Quantum Night is the latest in the ever-growing catalogue of science-fiction by Canadian author Robert J Sawyer, and turns his focus towards the nature of consciousness and agency through the lens of his protagonist Jim Marchuk. Absolutely fascinating, thought provoking, and a ripping good read to boot. I’ve never been disappointed by one of Sawyer’s novels, and the streak continues. A great blend of the scientific with the fantastic, with a philosophically and scientifically compelling hook, I put Quantum Night up among my favourite of Sawyer’s work, and one of the better sci-fi- novels I’ve read. Great stuff.
Experimental psychologist Jim Marchuk has developed a flawless technique for identifying the previously undetected psychopaths lurking everywhere in society. But while being cross-examined about his breakthrough in court, Jim is shocked to discover that he has lost his memories of six months of his life from twenty years previously—a dark time during which he himself committed heinous acts.
Jim is reunited with Kayla Huron, his forgotten girlfriend from his lost period and now a quantum physicist who has made a stunning discovery about the nature of human consciousness. As a rising tide of violence and hate sweeps across the globe, the psychologist and the physicist combine forces in a race against time to see if they can do the impossible—change human nature—before the entire world descends into darkness.
So I do consider myself to be a bit of a Sawyer aficionado. According to Wikipedia he has published 22 novels, of which I’ve read 16, a respectable 73% of his bibliography of long-form writing. There’s just this ineffable combination in his work that comes together in an incredibly engaging way. I think the thing that makes him such a compelling science-fiction author is that he’s barely writing science-fiction at all (even when one of his main characters is extra-terrestrial). A great many of his novels take place in the very near future, often within 20 years of the present day. The science underlying his premise is always well-researched, the fantastical extensions of such being so plausible that it’s often difficult to tell which of his claims are based on science and which are the sci-fi fabricated leaps.
Quantum Night is a perfect example of that quality. In talking about it with others, I’m actually having trouble creating a clear enough distinction in my mind between how much of the plot is based on current scientific understanding, and how much is sci-fi. In the same way that I’ve always felt the horror of Stephen King is best told through the incredibly plausible ‘it could happen to you’ stories like Cujo or Misery, science-fiction is at its best when a credulous reader might think the whole thing was science fact. On the one hand, it might seem silly to suggest Quantum Night is extremely believable when one of the major plot hooks is the discovery that over 50% of humans on earth are Philosophical Zombies, but then you look around and see Donald Trump sitting on 41% support among the Republican Party and you start to wonder.
And that’s really the greatest strength of Sawyer’s writing. You start to wonder. I was first introduced to his writing with Calculating God and Illegal Alien and they were definitely influences that helped push me to pursuing philosophy in university. Quantum Night has managed to both spark some very fascinating and significant discussions among my friends and I, but also given me a new-found phobia of anaesthetic, so thanks for that one. But really, for all that science advances in leaps and bounds, we still know so little about the deep and inner workings of our own minds, that any theory or rumination on it is worth examination. Quantum Night makes a pretty compelling argument if was just trying to be a flight of fancy.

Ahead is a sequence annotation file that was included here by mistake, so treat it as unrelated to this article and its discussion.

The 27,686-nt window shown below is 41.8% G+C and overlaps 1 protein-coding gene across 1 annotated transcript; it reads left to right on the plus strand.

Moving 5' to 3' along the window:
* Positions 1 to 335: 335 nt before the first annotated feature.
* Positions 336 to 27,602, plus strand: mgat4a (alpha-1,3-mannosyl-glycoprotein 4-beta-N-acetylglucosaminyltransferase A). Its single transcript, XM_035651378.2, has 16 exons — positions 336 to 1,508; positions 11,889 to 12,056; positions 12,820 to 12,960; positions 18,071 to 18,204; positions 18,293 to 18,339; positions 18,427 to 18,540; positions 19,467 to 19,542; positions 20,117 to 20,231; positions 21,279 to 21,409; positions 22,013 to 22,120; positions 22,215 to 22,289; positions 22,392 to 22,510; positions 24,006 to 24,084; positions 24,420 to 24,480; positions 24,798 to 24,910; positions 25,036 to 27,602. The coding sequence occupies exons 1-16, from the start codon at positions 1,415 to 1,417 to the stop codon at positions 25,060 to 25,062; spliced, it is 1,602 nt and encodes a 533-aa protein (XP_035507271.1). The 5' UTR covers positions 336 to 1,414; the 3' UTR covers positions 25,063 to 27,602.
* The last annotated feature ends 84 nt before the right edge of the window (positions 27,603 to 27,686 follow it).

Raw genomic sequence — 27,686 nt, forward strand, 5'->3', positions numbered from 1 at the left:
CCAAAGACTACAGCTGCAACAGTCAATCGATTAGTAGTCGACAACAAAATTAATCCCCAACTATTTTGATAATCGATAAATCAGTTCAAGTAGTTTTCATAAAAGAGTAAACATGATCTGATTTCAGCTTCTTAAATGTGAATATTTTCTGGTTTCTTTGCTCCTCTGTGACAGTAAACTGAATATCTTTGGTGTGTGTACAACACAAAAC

As well, Marchuk is such a believable and identifiable protagonist that you really feel his turmoil and struggle with the things he discovers about himself. He has to make some hard choices, and they land with a lot of impact. When you’re going to delve into the nature of humanity, and of particular humans, it is important that you craft that particular person carefully. Marchuk’s strict adherence to Utilitarian theory actually served to really flesh out his character easily without needing to spend as many pages on his inner workings as might have otherwise been necessary. Maybe I have a bit of an advantage in that I’ve studied Bentham and Mill at length and depth, but just knowing that is the kind of person he is really fixed his actions in a rational and logical framework that did excellent work in this novel.
I really can’t recommend Sawyer enough in general, and Quantum Night particularly. I think after 25 years publishing Science Fiction, Sawyer just gets better and better. I don’t have a single complaint to issue about this book, and many positives to compliment him on. Between the great characters, fascinating plot, solid pacing, and just really really interesting concept underpinning the book, it should be a must-read for 2016 for anybody who loves sci-fi, philosophy, psychology or physics. Quantum Night releases March 1st, 2016, so make sure you pick it up early! I love any novel that can make me think, and especially one that can encourage me to discuss it with other people.
Dan Received an Advanced Review Copy of this book from Ace via NetGalley